You are a long time resident; when did you come to our city?
I came to West Hollywood in 1979 from Chicago. We had a particularly brutal winter, and I wanted to get away from snow and ice because I thought life is too short to live half a year in icy cold weather and then struggle to exist the other half of the year. I was the first woman bartender at the famed pump room in Chicago. After struggling to find work in West Hollywood, I finally found bartending and restaurant management work with Hamburger Hamlet and in a lovely French restaurant called Entourage.
How did you become disabled?
In 1994, one month after my 50th birthday, I was diagnosed with cancer, a myxoid Condro sarcoma. Because it had gone on for so long incorrectly diagnosed, the doctors had no choice, but to amputate my dominant arm and shoulder. As I could no longer work in the restaurant industry, I needed to find a new way to earn a living. Thankfully, I had a degree in speech and theater with a minor in English literature, so with a few education courses, I was able to get my teaching credential and I taught ESL to adult immigrants for 17 years.
I was forced into retirement when the program ended in 2012. Six months later, as an incidental finding when looking for a kidney stone, a radiologist discovered that I had a large tumor in my right lung. The sarcoma had traveled to my lung, and so on Feb 7th, 2013, half of my right lung was removed.
In 2017 I applied to be on the West Hollywood disabilities advisory board. This is a board I proudly served on until a few months ago.
How have the scooters impacted you when you walk in the city?
I had noticed on several occasions that scooters were infiltrating our city and taking over our sidewalks. They were blocking my street, Clark Street, which is on the very steep hill, and the only way to get around them, was for me to walk out into the street. This is difficult and dangerous because having one arm, my balance is very poor. I am also 78 years old.
The straw that broke the camels back for me was when I was walking down Sunset Boulevard and a young man came whizzing by on his scooter with his dog on a leash, and he yelled, “get the hell out of my way.”
I knew something had to be done, but it was difficult to get the city to do anything. They were not enforcing the law that stated it was illegal to ride scooters on the sidewalk. And they were also not citing people for just abandoning them in the middle of the sidewalk rather than putting them in a safe docking place.
Being on an advisory board in our city means everything has to be agendized and run through staff and it takes a very long time to get anything done…if at all.
But, one day, in an email correspondence with the city council, and with our (at that time,) mayor, pro tempore, Sepi Shyne, I voiced my fear of the dangers of scooter riding. The mayor pro tempore, who is now our mayor, dismissed my concerns, and answered, “well, some people like them, and some people don’t, and neither side is wrong” I found it to be a false equivalency and angrily I equated her comment to a comment that Donald Trump made regarding tiki torch, bearing Nazis. He said, “there are good people on both sides.”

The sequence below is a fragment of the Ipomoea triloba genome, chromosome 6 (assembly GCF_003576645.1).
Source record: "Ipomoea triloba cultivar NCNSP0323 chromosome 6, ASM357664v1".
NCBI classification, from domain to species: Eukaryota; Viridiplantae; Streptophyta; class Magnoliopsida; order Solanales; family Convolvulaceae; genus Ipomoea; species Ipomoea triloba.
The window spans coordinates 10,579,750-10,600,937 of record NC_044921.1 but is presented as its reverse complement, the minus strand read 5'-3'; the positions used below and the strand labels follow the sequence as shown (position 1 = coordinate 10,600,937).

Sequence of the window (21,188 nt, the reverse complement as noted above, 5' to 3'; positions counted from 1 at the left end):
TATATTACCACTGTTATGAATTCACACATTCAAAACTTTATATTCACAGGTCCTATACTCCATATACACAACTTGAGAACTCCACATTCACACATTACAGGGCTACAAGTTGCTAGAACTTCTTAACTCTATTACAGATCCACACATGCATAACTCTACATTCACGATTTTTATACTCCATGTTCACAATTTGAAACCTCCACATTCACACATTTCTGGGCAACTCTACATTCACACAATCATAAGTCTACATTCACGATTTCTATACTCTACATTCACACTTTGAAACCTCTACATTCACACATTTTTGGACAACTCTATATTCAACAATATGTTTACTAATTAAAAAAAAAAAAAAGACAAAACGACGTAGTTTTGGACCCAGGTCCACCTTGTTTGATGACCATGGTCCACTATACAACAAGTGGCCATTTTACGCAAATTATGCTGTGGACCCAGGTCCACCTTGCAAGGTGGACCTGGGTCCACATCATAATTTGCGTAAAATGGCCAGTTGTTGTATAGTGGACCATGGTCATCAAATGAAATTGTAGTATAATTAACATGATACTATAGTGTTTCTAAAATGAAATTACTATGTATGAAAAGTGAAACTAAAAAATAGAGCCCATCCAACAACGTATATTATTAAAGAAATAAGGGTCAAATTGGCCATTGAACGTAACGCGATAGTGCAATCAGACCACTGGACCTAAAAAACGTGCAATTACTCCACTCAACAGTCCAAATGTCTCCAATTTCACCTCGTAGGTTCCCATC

Sepi told me I was disrespectful and that she would not tolerate my disrespect, and so in protest, I resigned from the board.
So what are you doing now to get rid of the scooters?
I now realize that I am getting more done outside of the confines of an advisory board. As a private citizen, I started a petition through change.org to ban dangerous scooters in West Hollywood, and to date 362 people have signed it. But we really need a lot more signatures.
The sheriffs department cited no incidents of scooters or E bike problems in December 2022 or January 2023. Those are false statistics because neither the sheriffs department, nor the city are enforcing any laws regarding scooters and e- bikes at all.
The sheriffs department, in all honesty, has been reduced in size, and though they are trying to do their job, our city Council is not making it easier for them. Meanwhile, people are getting injured. Even the former mayor’s own sister, Debbie Meister, was run down.by a scooter rider who ran a red light. She wound up at Cedar Sinai in surgery with broken bones. Not listening to all the negative input on scooters from the various boards and commissions, the council decided to extend the 18-month pilot program another six months.
In June this year, they will decide whether or not to make the scooter program, which they call “the dockless mobility program” permanent.
My petition is to try to persuade them, not only to end the program, but to ban scooters from our sidewalks. These scooters are a danger to people living with disabilities, seniors, people with young children with animals and with most able-bodied pedestrians as well.